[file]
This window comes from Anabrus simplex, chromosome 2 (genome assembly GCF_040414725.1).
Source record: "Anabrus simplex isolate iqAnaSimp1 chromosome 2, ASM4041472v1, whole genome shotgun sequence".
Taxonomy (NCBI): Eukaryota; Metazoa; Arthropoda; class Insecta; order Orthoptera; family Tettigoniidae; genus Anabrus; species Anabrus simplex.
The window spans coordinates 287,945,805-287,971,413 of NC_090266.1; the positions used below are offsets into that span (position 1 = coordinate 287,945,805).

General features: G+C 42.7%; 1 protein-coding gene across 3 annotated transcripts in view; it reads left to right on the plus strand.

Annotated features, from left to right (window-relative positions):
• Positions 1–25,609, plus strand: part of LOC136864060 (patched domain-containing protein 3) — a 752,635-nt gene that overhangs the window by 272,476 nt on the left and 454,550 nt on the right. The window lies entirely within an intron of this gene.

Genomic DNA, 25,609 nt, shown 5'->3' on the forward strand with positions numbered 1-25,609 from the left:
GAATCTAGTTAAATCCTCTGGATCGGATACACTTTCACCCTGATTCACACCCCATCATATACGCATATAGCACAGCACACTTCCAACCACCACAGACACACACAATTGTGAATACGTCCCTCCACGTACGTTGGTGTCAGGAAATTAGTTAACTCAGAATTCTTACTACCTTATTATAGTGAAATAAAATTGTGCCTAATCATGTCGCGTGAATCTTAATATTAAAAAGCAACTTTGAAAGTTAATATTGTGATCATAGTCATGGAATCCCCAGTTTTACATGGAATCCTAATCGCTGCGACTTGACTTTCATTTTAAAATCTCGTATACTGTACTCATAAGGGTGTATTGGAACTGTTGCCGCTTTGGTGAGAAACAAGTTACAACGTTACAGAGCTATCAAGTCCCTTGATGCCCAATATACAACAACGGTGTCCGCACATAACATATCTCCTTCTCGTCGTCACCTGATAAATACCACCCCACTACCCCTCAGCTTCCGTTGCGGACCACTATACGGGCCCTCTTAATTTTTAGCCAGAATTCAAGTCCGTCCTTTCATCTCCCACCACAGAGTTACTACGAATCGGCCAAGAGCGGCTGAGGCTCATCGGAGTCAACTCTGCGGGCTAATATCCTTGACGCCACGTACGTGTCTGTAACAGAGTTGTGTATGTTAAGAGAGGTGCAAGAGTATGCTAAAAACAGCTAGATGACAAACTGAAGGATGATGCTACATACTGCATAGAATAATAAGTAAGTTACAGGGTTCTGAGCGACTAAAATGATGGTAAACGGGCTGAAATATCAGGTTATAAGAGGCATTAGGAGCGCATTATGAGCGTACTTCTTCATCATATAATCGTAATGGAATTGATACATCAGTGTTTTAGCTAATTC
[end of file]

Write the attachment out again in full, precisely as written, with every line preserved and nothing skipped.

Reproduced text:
This window comes from Anabrus simplex, chromosome 2 (genome assembly GCF_040414725.1).
Source record: "Anabrus simplex isolate iqAnaSimp1 chromosome 2, ASM4041472v1, whole genome shotgun sequence".
Taxonomy (NCBI): Eukaryota; Metazoa; Arthropoda; class Insecta; order Orthoptera; family Tettigoniidae; genus Anabrus; species Anabrus simplex.
The window spans coordinates 287,945,805-287,971,413 of NC_090266.1; the positions used below are offsets into that span (position 1 = coordinate 287,945,805).

General features: G+C 42.7%; 1 protein-coding gene across 3 annotated transcripts in view; it reads left to right on the plus strand.

Annotated features, from left to right (window-relative positions):
• Positions 1–25,609, plus strand: part of LOC136864060 (patched domain-containing protein 3) — a 752,635-nt gene that overhangs the window by 272,476 nt on the left and 454,550 nt on the right. The window lies entirely within an intron of this gene.

Genomic DNA, 25,609 nt, shown 5'->3' on the forward strand with positions numbered 1-25,609 from the left:
GAATCTAGTTAAATCCTCTGGATCGGATACACTTTCACCCTGATTCACACCCCATCATATACGCATATAGCACAGCACACTTCCAACCACCACAGACACACACAATTGTGAATACGTCCCTCCACGTACGTTGGTGTCAGGAAATTAGTTAACTCAGAATTCTTACTACCTTATTATAGTGAAATAAAATTGTGCCTAATCATGTCGCGTGAATCTTAATATTAAAAAGCAACTTTGAAAGTTAATATTGTGATCATAGTCATGGAATCCCCAGTTTTACATGGAATCCTAATCGCTGCGACTTGACTTTCATTTTAAAATCTCGTATACTGTACTCATAAGGGTGTATTGGAACTGTTGCCGCTTTGGTGAGAAACAAGTTACAACGTTACAGAGCTATCAAGTCCCTTGATGCCCAATATACAACAACGGTGTCCGCACATAACATATCTCCTTCTCGTCGTCACCTGATAAATACCACCCCACTACCCCTCAGCTTCCGTTGCGGACCACTATACGGGCCCTCTTAATTTTTAGCCAGAATTCAAGTCCGTCCTTTCATCTCCCACCACAGAGTTACTACGAATCGGCCAAGAGCGGCTGAGGCTCATCGGAGTCAACTCTGCGGGCTAATATCCTTGACGCCACGTACGTGTCTGTAACAGAGTTGTGTATGTTAAGAGAGGTGCAAGAGTATGCTAAAAACAGCTAGATGACAAACTGAAGGATGATGCTACATACTGCATAGAATAATAAGTAAGTTACAGGGTTCTGAGCGACTAAAATGATGGTAAACGGGCTGAAATATCAGGTTATAAGAGGCATTAGGAGCGCATTATGAGCGTACTTCTTCATCATATAATCGTAATGGAATTGATACATCAGTGTTTTAGCTAATTC